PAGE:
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Haruki Murakami

March 1, 2013

“…this is because the hypertransparency of the water interferes with the perception of distance.”

This sentence reminds me of Tao Lin.

“Time oozed through the dark like a lead weight in a fish’s gut,” reminds me of Richard Brautigan, but possibly primarily because of the fish.

I’ve only been able to successfully finish a Murakami short story. I’ve never read any of his novels. But I wrote a story in which the main character becomes obsessed with reading The Wind-Up Bird Chronicle. I thought of that story, my story, over and over as I read “The Second Bakery Attack.”

In my story, the character is attracted to a bookstore clerk and drinks a lot of pineapple juice. I felt like I really tapped into Murakami without needing to have read him. I skipped right over it, straight to understanding. “We talked about the relationship of bread to Wagner for days after that,” Murakami wrote in the bakery story. The pinapple juice in my story, I felt, was related in some way to the bread in the bakery story, as they both were related to some other thing that stands obscurely and askewly off from it.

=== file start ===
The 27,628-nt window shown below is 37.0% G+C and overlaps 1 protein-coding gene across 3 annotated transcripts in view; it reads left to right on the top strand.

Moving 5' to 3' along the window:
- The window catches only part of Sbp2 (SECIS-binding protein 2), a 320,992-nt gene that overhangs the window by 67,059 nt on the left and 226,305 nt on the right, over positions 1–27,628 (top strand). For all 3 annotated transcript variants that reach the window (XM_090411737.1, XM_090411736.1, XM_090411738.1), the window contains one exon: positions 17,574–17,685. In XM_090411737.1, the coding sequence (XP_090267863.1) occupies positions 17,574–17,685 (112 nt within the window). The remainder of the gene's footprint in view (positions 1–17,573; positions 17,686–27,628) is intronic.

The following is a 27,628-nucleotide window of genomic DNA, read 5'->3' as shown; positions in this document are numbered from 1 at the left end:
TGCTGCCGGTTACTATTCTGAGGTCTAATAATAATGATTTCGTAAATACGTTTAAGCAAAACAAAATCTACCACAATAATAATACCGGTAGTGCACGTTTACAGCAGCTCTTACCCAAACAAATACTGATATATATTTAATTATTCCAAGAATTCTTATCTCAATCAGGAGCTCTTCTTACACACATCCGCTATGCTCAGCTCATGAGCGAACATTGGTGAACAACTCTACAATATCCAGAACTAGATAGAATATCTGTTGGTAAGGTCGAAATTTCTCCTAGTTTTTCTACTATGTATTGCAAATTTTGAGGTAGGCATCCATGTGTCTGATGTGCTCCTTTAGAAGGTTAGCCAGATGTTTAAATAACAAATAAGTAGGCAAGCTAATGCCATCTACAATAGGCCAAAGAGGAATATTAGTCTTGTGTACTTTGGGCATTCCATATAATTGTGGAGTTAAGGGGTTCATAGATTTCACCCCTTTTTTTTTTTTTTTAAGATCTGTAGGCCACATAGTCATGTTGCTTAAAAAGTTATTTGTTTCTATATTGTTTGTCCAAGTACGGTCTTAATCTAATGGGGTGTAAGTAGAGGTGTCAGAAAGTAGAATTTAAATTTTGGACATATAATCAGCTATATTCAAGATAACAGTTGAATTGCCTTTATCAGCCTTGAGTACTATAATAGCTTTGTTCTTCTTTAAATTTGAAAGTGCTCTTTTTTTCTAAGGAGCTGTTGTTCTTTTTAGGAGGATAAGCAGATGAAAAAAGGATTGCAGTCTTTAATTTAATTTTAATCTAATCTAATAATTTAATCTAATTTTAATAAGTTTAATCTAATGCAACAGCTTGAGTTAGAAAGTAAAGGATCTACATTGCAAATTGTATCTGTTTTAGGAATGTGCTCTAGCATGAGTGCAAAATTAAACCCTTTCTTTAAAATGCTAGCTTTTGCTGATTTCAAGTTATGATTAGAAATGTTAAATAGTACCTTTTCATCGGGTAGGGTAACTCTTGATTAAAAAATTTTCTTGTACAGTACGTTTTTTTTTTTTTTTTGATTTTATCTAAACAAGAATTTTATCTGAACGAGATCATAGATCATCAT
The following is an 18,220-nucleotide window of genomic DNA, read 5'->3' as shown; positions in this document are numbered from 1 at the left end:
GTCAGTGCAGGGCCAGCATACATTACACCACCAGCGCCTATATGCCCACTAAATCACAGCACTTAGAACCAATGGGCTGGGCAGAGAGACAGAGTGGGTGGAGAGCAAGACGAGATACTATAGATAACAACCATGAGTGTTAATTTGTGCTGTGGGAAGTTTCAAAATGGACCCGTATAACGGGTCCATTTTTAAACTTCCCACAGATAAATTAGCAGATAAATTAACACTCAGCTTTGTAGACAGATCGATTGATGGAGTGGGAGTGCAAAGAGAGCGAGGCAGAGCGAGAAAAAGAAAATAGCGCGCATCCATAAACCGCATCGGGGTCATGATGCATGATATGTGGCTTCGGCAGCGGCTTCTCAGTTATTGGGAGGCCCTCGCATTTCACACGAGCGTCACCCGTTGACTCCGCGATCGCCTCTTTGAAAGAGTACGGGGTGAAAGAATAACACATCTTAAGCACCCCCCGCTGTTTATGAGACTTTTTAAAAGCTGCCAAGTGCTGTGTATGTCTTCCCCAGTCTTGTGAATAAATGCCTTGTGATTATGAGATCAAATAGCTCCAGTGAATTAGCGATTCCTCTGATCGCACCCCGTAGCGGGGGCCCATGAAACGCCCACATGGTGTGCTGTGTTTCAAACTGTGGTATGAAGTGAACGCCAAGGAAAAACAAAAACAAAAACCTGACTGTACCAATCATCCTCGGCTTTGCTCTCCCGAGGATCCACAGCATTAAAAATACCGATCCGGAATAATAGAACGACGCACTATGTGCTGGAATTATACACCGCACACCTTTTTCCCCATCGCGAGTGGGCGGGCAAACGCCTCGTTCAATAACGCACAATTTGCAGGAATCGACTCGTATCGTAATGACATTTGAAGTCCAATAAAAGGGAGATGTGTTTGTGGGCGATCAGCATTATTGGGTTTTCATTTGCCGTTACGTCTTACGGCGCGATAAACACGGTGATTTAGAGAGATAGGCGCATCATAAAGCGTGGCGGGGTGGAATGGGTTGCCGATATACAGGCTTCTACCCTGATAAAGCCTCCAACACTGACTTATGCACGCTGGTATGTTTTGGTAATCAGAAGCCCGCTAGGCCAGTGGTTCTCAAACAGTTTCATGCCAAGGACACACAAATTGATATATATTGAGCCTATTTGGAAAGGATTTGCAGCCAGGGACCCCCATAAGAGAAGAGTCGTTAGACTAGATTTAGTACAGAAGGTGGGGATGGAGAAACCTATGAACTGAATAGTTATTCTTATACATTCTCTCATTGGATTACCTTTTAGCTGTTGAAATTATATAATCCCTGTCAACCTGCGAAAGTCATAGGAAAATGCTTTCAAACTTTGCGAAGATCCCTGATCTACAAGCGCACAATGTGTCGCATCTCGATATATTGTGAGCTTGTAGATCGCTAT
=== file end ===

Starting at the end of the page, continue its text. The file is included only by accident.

I kept having these deep stirrings reading this story which was funny about robbing a McDonald’s, and I thought about Ofelia Hunt and about the connection of something very serious, like violence or a serious writing style, to something not very serious, like jokes or common vernacular.


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